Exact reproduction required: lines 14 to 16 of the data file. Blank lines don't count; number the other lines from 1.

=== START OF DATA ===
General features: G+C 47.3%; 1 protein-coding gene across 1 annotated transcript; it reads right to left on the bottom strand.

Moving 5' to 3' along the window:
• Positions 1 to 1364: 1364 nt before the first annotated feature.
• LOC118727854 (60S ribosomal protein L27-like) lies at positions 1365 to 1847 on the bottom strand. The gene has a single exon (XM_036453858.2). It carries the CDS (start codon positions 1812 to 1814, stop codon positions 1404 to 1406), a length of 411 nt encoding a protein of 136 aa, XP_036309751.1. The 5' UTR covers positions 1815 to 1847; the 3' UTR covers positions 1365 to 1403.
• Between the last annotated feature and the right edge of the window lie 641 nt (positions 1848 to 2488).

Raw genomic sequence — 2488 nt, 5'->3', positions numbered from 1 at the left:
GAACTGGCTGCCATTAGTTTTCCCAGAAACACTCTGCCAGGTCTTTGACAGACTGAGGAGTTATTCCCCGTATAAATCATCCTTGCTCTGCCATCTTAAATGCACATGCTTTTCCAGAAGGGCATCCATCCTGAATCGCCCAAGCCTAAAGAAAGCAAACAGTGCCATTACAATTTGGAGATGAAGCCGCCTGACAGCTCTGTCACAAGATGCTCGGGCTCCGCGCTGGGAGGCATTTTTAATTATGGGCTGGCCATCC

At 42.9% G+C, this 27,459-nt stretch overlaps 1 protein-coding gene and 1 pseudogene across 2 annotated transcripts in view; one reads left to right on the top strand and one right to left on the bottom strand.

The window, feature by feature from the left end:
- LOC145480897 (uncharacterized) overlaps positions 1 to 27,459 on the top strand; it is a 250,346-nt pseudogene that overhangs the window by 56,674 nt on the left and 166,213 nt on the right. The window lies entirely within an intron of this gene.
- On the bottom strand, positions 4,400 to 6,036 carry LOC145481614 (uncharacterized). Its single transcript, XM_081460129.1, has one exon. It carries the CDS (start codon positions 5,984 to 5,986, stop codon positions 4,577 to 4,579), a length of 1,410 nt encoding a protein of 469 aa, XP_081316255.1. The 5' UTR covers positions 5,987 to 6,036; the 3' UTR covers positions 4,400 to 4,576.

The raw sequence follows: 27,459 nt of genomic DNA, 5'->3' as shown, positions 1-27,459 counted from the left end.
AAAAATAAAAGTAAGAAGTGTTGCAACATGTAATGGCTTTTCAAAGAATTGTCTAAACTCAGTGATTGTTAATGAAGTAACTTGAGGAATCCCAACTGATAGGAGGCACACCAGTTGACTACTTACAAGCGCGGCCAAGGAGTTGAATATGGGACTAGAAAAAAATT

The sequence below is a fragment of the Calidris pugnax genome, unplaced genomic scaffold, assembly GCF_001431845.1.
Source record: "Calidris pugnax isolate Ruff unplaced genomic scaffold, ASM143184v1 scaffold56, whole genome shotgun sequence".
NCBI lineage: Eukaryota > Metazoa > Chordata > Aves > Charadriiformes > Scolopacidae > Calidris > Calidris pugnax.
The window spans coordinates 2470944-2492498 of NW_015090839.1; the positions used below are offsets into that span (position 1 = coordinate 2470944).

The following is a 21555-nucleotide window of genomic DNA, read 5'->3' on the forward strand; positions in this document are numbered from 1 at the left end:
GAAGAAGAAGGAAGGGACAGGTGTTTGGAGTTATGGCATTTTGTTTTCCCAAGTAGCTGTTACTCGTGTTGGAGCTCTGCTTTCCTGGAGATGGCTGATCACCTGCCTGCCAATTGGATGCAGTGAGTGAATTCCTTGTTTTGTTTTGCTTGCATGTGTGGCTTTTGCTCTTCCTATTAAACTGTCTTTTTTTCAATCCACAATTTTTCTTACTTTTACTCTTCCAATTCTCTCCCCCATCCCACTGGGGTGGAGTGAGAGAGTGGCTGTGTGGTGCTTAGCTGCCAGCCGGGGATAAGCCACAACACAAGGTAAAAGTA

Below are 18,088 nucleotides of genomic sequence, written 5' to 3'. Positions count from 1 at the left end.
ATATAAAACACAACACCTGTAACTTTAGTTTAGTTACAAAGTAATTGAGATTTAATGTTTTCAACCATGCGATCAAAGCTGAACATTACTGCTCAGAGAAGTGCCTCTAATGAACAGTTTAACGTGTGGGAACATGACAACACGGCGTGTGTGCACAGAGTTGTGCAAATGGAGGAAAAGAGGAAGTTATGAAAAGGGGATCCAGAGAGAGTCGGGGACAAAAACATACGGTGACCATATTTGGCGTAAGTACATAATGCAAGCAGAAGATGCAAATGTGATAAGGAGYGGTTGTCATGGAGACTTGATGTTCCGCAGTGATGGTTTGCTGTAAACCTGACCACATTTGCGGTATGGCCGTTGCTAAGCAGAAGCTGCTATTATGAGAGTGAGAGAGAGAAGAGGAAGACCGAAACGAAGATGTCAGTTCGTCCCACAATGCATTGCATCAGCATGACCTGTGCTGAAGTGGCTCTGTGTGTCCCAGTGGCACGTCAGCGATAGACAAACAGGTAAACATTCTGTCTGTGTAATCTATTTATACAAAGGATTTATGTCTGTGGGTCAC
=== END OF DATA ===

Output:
The sequence below is a fragment of the Calidris pugnax genome, unplaced genomic scaffold, assembly GCF_001431845.1.
Source record: "Calidris pugnax isolate Ruff unplaced genomic scaffold, ASM143184v1 scaffold56, whole genome shotgun sequence".
NCBI lineage: Eukaryota > Metazoa > Chordata > Aves > Charadriiformes > Scolopacidae > Calidris > Calidris pugnax.